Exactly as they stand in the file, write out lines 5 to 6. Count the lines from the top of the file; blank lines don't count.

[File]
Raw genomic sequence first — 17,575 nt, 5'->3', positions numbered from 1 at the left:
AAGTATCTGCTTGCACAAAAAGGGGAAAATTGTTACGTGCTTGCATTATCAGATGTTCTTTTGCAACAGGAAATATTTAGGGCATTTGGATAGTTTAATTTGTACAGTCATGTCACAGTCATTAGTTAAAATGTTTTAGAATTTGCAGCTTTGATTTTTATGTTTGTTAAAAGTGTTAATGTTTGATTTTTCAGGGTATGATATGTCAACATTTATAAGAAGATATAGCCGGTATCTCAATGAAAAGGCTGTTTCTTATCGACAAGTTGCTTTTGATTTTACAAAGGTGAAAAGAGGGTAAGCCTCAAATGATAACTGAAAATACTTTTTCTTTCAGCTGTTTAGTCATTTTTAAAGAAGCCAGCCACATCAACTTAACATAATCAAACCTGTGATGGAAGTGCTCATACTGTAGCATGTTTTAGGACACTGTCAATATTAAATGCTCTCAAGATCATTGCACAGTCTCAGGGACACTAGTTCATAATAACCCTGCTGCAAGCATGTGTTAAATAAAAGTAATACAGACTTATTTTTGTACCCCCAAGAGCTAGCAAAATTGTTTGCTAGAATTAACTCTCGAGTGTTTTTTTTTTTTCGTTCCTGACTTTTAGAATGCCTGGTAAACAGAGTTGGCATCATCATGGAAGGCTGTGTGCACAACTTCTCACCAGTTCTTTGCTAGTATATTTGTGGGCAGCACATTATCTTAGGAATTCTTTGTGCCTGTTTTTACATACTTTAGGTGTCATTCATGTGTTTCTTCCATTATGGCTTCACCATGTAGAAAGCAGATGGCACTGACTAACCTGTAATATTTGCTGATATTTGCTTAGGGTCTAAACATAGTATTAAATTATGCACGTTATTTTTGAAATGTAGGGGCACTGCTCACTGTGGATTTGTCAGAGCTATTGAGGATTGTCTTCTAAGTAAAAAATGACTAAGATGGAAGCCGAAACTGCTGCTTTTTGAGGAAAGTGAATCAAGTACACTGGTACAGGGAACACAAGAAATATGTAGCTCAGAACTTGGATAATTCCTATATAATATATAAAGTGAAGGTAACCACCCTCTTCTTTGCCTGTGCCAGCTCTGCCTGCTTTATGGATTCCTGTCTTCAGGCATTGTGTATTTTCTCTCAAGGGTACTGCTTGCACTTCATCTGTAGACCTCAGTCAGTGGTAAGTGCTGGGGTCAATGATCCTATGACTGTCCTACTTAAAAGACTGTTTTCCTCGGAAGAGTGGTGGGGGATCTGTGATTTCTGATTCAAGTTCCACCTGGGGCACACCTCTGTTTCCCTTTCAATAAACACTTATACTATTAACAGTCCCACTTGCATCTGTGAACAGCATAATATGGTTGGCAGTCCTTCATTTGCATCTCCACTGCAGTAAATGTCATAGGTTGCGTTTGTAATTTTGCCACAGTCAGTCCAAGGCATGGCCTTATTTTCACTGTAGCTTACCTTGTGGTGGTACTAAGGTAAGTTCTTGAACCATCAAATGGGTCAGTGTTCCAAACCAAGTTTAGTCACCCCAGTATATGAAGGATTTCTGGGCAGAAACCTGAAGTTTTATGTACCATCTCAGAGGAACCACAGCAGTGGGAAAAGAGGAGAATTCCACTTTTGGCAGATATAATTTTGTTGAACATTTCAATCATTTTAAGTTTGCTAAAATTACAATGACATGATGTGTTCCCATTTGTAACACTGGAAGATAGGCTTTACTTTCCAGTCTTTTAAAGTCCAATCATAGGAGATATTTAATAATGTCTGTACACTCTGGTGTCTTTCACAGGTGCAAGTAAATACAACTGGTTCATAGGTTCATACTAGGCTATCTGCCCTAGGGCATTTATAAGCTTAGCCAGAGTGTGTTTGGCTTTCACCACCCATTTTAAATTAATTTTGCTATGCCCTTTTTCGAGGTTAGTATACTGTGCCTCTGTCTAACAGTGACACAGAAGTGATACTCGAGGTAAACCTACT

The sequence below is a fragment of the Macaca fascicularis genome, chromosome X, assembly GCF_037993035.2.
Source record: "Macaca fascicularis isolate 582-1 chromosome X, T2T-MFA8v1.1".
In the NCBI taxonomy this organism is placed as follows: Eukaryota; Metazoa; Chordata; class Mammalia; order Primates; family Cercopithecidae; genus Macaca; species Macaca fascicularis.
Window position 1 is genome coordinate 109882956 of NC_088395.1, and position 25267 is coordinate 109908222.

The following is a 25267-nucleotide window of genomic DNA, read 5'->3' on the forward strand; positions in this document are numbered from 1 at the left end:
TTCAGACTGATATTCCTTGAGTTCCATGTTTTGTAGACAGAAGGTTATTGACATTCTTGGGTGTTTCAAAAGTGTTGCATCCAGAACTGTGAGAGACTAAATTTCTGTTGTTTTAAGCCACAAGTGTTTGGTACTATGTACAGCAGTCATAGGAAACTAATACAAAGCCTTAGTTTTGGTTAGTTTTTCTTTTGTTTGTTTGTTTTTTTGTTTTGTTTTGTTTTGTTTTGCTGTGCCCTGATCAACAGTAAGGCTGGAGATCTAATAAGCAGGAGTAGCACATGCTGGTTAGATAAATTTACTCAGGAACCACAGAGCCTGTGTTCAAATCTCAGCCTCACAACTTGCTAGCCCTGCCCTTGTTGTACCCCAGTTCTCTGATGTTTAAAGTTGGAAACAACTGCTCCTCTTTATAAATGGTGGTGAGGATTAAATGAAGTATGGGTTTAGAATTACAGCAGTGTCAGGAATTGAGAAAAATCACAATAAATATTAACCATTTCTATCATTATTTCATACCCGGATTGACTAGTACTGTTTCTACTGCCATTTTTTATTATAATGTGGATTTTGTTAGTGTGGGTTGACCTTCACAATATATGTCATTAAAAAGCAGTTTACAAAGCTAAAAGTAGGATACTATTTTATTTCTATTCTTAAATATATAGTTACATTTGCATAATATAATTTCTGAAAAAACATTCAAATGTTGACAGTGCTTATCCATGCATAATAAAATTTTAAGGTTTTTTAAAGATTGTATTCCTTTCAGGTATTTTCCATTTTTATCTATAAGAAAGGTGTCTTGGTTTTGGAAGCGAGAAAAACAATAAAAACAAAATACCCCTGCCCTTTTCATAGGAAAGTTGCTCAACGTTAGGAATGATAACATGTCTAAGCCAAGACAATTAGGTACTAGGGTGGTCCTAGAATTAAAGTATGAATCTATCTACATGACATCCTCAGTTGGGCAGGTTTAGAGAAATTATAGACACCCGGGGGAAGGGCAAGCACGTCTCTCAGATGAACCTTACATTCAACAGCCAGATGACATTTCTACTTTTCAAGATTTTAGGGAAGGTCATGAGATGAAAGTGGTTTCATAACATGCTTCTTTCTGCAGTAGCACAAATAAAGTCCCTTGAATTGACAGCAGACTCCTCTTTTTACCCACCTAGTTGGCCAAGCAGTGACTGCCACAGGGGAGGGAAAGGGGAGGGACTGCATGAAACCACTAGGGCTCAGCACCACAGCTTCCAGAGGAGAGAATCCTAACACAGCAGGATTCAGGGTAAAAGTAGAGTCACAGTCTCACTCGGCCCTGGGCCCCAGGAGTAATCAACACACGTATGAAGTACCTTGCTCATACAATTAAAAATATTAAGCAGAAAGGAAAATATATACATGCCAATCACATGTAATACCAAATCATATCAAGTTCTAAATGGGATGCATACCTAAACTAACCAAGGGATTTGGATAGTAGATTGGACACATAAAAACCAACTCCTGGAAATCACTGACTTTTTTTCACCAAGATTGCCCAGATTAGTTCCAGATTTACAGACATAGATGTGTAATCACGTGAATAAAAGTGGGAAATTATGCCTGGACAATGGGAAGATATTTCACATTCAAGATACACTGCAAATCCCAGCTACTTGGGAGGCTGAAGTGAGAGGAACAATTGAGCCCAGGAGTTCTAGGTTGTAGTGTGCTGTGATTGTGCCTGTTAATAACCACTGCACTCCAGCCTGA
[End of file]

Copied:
In the NCBI taxonomy this organism is placed as follows: Eukaryota; Metazoa; Chordata; class Mammalia; order Primates; family Cercopithecidae; genus Macaca; species Macaca fascicularis.
Window position 1 is genome coordinate 109882956 of NC_088395.1, and position 25267 is coordinate 109908222.